That Judge Jon Blue allowed Komisarjevsky’s journals to be entered as evidence doesn’t surprise seasoned defense attorneys. While the journals clearly would have been inadmissible as evidence at a regular trial, the death penalty phase of a trial has different boundaries.
“The death penalty lowers the threshold of what a judge will allow in as evidence and that’s the only way this stuff comes into evidence,” said New Haven attorney William F. Dow. “The worst thing a judge can do is give an issue to the defense that can lead to a retrial.”
Dow called Komisarjevsky’s writings “chilling” and speculated that the decision by Hayes’ attorney to introduce them was a gamble, perhaps because the defense didn’t have much else to work with.
“Usually in these cases they find that maybe Hayes’ mother killed his pet rabbit when he was 6 and he never got over it or he had a horrible childhood, but there apparently isn’t anything like that here,” Dow said.
Komisarjevsky’s childhood is likely to be raised. He was raped when he was 6 by a foster child his parents had taken in. The records of that case have long been sealed, but Komisarjevsky refers to it several times in his writings. He recalls being 9 years old, standing in a grocery store line with his mother, when a woman looked at him and told him “he had the face of an angel child and the eyes of an old soul.”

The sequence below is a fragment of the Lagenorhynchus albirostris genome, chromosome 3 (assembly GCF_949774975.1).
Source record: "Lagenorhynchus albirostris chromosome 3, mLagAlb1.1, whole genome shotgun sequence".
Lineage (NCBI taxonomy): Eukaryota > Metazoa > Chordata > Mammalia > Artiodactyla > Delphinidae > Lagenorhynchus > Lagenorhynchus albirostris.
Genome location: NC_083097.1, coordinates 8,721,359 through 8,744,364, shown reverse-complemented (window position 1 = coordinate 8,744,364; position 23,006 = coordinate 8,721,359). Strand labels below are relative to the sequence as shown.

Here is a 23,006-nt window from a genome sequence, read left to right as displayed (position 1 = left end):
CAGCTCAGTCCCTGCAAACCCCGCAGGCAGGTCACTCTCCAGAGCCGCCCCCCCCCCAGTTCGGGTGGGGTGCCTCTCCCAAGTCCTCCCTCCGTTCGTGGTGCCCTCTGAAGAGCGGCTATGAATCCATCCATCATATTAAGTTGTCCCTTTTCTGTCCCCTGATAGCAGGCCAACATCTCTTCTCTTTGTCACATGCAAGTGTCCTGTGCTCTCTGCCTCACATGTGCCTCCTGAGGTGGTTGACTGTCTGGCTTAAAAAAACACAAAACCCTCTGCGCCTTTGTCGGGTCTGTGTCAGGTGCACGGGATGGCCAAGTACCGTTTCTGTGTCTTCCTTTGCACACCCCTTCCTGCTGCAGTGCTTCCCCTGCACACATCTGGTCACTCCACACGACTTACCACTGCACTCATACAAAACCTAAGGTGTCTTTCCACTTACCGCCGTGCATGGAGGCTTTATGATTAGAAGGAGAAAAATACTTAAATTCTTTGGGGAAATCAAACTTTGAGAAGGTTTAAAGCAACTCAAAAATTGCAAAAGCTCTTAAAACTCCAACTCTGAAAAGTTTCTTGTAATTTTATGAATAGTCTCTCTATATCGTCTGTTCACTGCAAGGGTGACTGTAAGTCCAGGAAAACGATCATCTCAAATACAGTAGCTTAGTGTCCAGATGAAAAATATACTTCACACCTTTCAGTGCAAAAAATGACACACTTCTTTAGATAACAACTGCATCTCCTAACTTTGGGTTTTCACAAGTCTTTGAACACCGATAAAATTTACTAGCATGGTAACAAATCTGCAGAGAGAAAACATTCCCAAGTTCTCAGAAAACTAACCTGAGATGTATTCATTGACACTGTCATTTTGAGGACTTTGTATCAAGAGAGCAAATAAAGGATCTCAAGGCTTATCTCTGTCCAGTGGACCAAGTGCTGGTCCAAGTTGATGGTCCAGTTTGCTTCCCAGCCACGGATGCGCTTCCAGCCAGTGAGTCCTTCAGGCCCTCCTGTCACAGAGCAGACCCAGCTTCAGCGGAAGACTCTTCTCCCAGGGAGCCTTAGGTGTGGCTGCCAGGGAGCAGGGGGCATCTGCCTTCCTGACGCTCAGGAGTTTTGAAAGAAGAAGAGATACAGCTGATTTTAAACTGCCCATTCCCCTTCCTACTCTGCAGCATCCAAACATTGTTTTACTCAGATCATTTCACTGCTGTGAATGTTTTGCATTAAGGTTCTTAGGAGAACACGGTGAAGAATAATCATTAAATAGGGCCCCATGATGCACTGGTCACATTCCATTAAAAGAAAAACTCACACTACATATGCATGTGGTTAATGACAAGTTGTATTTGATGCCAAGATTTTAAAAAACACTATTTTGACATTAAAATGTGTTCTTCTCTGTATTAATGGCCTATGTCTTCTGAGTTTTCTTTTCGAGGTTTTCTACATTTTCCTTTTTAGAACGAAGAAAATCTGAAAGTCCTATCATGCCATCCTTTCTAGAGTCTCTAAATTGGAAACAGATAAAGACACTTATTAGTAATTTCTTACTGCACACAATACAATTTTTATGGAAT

“Month upon month my private horror show went unnoticed at an impressionable age of childhood innocence six years young,” Komisarjevsky wrote. “When other children were experiencing the world’s magic and life’s simple games, I was baptized in humanity’s inhumanity.”
Komisarjevsky wrote that he never “healed” from the sexual assaults and that a rage built up inside him that was unleashed when he attacked Petit with the baseball bat.
“What I was not prepared for was the combination of my demons getting the better of me juxtaposed with my failure to accurately account for the temperament(al) disposition of my codefendant under high pressure,” he wrote.